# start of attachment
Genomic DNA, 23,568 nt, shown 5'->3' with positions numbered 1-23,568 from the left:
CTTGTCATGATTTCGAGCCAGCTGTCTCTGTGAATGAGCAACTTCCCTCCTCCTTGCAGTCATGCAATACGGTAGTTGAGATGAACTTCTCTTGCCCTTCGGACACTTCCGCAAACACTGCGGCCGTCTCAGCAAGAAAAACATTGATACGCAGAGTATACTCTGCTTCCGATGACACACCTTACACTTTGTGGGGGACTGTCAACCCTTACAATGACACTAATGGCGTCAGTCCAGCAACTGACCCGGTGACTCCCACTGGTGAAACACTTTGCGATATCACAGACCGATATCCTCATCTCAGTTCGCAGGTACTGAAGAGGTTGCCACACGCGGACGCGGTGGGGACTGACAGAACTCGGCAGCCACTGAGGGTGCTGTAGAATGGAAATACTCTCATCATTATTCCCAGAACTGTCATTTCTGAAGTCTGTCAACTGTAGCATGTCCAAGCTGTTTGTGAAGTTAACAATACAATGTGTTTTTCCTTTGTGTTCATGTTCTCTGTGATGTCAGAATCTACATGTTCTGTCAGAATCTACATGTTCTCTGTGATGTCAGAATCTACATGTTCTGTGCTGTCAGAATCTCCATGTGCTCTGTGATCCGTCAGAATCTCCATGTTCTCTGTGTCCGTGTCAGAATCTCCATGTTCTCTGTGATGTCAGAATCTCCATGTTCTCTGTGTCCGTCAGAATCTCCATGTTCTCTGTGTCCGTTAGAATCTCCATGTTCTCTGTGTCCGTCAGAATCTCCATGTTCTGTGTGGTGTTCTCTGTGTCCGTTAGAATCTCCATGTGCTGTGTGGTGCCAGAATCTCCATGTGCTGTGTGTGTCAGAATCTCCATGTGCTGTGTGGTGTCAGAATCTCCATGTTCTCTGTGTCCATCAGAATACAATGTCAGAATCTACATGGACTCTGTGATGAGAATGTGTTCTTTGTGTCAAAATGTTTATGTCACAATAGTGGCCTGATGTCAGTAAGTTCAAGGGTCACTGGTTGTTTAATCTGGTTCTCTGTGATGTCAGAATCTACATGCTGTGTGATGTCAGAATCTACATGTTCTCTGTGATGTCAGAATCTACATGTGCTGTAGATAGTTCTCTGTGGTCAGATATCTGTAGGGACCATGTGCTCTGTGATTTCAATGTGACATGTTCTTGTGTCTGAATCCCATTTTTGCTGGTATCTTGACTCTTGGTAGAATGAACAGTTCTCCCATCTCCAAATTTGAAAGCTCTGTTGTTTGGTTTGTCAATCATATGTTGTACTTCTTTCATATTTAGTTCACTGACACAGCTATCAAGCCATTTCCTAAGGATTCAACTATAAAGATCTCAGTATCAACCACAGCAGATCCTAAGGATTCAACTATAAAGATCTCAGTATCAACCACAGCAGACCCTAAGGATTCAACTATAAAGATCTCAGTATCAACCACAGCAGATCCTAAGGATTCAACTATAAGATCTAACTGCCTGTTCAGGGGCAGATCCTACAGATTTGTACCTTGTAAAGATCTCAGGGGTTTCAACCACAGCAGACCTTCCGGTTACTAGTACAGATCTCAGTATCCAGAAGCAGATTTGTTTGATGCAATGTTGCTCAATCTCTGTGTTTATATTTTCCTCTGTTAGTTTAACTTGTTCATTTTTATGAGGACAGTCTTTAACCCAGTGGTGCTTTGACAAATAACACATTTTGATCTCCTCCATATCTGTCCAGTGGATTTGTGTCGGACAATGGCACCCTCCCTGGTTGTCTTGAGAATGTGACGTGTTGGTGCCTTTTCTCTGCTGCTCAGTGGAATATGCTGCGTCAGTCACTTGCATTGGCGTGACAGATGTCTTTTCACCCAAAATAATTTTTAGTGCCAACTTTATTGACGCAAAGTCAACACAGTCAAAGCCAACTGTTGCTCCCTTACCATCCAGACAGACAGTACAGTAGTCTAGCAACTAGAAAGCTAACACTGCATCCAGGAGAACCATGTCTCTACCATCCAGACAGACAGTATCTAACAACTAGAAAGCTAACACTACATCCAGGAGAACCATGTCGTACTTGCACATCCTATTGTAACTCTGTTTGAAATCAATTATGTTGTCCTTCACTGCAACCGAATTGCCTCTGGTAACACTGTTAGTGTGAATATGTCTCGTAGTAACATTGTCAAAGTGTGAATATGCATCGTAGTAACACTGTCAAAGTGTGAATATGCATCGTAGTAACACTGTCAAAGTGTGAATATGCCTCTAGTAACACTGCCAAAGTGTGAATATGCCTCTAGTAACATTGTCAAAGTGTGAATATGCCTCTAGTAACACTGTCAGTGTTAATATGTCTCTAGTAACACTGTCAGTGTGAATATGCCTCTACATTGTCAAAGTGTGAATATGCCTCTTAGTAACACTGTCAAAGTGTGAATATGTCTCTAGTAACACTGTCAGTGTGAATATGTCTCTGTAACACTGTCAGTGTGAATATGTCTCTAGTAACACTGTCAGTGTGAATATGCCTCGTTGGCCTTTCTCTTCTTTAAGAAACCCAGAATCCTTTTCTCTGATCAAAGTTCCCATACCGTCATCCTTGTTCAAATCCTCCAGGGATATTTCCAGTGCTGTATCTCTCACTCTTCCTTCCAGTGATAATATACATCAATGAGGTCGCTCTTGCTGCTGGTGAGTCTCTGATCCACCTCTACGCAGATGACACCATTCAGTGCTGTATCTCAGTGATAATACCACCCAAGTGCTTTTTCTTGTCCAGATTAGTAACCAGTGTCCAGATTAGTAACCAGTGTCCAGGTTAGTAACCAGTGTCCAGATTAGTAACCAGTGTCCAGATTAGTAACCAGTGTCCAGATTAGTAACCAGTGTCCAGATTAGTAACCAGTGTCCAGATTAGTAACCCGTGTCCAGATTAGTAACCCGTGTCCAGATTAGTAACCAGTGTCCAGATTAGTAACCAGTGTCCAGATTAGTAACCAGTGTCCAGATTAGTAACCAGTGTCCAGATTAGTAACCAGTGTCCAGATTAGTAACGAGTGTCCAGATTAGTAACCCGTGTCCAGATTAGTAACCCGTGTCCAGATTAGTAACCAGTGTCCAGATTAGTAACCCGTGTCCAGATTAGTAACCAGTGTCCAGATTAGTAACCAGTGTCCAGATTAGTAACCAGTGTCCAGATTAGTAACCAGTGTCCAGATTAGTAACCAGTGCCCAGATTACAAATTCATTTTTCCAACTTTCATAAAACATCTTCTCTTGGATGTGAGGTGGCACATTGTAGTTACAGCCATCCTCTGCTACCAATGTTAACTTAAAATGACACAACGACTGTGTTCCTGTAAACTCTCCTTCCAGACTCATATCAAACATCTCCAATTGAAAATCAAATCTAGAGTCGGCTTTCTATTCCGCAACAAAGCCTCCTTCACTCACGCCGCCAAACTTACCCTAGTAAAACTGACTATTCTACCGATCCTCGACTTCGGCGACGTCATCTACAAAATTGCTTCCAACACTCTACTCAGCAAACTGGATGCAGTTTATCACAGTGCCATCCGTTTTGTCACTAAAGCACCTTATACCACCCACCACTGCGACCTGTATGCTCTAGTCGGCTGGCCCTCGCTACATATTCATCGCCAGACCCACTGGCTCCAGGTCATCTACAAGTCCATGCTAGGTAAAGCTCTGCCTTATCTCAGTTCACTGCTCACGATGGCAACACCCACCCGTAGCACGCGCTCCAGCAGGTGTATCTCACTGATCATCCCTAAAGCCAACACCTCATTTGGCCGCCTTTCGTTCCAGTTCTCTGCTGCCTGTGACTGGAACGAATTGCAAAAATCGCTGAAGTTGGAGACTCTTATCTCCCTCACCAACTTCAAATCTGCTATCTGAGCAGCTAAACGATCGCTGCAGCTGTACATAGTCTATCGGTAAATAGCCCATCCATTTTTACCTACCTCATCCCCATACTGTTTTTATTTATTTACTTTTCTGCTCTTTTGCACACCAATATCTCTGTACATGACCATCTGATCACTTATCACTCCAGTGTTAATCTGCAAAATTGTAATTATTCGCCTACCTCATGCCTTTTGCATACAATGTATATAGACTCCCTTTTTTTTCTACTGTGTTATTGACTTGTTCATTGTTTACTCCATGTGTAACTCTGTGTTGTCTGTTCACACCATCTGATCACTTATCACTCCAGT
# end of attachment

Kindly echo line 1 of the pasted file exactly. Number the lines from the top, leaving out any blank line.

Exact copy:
Genomic DNA, 23,568 nt, shown 5'->3' with positions numbered 1-23,568 from the left: